The Fabulous FiftiesWritten by Vicki Clark
The Fabulous Fifties By Vicki Clark ©2005
By time Korean War ended, in 1953, fifty thousand Americans had returned home in coffins. With end of War came President Eisenhower's promise of a bright future for United States. It was beginning of an economic boom unlike any in history of Country. For first time since Great Depression of 1929 America was not in crisis. During latter part of 1953 mass consumerism was on rise and money was in bank. Americans moved up to "middle class" at rate of one million a year and real wages were rising at an unprecedented 4.5% yearly. It was a time of conformity when men, dressed in gray flannel suits and white shirts, went to their white-collar jobs and women kept home fires burning in their pastel, "cookie cutter" houses of America's new suburbia. Life centered around stability of home and family and 97% of marriageable men and women were married, it was a couples society and they were all having children, baby boom was in full swing.. Americans began their love affair with TV during early part of decade and by mid 50s 3/4 of them owned a television set and spent 1/3 of their waking hours watching I Love Lucy, The Honeymooners, Jack Benny, Queen for A Day, What's My Line, Ed Sullivan and American Bandstand. Consumerism flourished as television ads convinced viewers of need to keep up with "Jones'" by owning latest gadgets and goods. For Black citizens, in midst of this new American prosperity, life remained unchanged but change was in air. The 1954 United States Supreme Court decision in Brown v. Board of Education was among most significant turning points in development of our country. It dismantled legal basis for racial segregation in schools and other public facilities by declaring that discriminatory nature of racial segregation ... "violates 14th amendment to U.S. Constitution, which guarantees all citizens equal protection of laws," The southern states resisted integration. On December 1, 1955 Rosa Parks, weary from an exhausting day of work as a seamstress, boarded a bus in Montgomery, Alabama. She sat in black section at back of bus but when white seats had filled she was told to give up her seat to a white man. Rosa Parks refused and in so doing became first prominent figure of what became Movement. The twenty-six year old minister, Martin Luther King, Jr. led black citizens in a non-violent boycott of Montgomery buses. During boycott white extremists bombed Kings home. The boycott continued for 381 days until, in 1956, Federal Supreme ruled to desegregate buses. In 1957 President Eisenhower sent in 101st Airborne to accompany Arkansas Nine to classes at Central High in Little Rock. Three weeks earlier black students were prevented by white students, teachers and parents from entering school in spite of Brown v. The Board of Education ruling.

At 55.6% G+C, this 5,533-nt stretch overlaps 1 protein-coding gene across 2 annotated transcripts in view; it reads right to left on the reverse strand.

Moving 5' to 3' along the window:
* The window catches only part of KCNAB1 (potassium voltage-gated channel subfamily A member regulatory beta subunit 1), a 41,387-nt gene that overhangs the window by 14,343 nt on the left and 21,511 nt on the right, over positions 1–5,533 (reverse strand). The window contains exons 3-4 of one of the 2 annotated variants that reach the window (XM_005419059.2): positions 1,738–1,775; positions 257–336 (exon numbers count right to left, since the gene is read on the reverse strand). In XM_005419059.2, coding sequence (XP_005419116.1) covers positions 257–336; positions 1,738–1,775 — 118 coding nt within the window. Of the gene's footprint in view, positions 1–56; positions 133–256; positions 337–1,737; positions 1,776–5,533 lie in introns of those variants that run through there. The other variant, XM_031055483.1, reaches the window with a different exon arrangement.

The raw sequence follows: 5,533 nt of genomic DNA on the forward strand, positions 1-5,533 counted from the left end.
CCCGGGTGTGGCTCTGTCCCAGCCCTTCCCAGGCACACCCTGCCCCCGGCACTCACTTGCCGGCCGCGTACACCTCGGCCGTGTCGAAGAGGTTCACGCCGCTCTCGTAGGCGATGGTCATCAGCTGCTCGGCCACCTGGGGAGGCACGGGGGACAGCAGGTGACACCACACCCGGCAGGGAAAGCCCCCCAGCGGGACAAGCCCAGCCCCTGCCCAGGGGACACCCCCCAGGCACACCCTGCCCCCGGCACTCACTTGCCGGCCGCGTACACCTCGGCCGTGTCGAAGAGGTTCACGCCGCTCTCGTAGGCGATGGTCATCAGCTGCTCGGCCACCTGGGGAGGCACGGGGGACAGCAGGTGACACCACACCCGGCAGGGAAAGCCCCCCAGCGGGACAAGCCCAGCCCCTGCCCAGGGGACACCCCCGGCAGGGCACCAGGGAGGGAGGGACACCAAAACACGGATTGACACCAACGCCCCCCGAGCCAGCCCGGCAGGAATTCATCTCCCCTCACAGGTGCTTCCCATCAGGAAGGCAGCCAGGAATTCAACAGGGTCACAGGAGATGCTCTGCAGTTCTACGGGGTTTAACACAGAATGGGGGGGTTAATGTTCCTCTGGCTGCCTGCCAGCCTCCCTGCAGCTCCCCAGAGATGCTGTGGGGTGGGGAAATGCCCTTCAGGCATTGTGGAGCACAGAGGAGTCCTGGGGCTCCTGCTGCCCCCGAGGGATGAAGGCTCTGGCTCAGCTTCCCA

Planning Starts With The BasicsWritten by Jonathan Citrin
When developing a plan for your finances, toughest question often is: “Where do I begin?” Before investing in stocks and bonds or buying life insurance, before implementing any change or making any decisions, you first need to analyze and understand your entire financial picture. Two documents allow you to do just that. A Balance Sheet and a Cash Flow Statement enable you to take an in-depth look at your current financial situation and make better decisions about future. With a little work, you can develop these two tools and be on your way to a solid plan for your finances.